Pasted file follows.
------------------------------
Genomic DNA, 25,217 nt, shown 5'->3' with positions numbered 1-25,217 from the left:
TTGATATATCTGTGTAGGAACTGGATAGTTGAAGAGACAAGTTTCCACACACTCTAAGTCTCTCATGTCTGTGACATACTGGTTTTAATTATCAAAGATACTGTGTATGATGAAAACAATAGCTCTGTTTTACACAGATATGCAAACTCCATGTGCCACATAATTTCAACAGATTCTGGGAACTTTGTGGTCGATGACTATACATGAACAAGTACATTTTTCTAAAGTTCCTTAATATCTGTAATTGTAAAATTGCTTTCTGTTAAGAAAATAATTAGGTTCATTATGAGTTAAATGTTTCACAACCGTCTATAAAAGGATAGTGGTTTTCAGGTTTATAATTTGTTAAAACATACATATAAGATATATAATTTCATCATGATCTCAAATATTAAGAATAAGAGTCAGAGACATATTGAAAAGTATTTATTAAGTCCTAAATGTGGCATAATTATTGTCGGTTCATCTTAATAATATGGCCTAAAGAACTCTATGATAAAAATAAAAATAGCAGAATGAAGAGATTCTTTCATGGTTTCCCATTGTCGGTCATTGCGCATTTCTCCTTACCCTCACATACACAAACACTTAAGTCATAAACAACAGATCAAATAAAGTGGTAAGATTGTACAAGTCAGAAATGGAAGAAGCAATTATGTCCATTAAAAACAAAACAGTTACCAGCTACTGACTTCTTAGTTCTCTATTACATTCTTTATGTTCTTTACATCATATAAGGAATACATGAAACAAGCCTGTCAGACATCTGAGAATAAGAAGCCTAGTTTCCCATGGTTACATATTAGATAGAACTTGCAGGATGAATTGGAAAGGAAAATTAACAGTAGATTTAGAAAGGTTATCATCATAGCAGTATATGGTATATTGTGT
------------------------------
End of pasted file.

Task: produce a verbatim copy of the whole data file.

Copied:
Genomic DNA, 25,217 nt, shown 5'->3' with positions numbered 1-25,217 from the left:
TTGATATATCTGTGTAGGAACTGGATAGTTGAAGAGACAAGTTTCCACACACTCTAAGTCTCTCATGTCTGTGACATACTGGTTTTAATTATCAAAGATACTGTGTATGATGAAAACAATAGCTCTGTTTTACACAGATATGCAAACTCCATGTGCCACATAATTTCAACAGATTCTGGGAACTTTGTGGTCGATGACTATACATGAACAAGTACATTTTTCTAAAGTTCCTTAATATCTGTAATTGTAAAATTGCTTTCTGTTAAGAAAATAATTAGGTTCATTATGAGTTAAATGTTTCACAACCGTCTATAAAAGGATAGTGGTTTTCAGGTTTATAATTTGTTAAAACATACATATAAGATATATAATTTCATCATGATCTCAAATATTAAGAATAAGAGTCAGAGACATATTGAAAAGTATTTATTAAGTCCTAAATGTGGCATAATTATTGTCGGTTCATCTTAATAATATGGCCTAAAGAACTCTATGATAAAAATAAAAATAGCAGAATGAAGAGATTCTTTCATGGTTTCCCATTGTCGGTCATTGCGCATTTCTCCTTACCCTCACATACACAAACACTTAAGTCATAAACAACAGATCAAATAAAGTGGTAAGATTGTACAAGTCAGAAATGGAAGAAGCAATTATGTCCATTAAAAACAAAACAGTTACCAGCTACTGACTTCTTAGTTCTCTATTACATTCTTTATGTTCTTTACATCATATAAGGAATACATGAAACAAGCCTGTCAGACATCTGAGAATAAGAAGCCTAGTTTCCCATGGTTACATATTAGATAGAACTTGCAGGATGAATTGGAAAGGAAAATTAACAGTAGATTTAGAAAGGTTATCATCATAGCAGTATATGGTATATTGTGT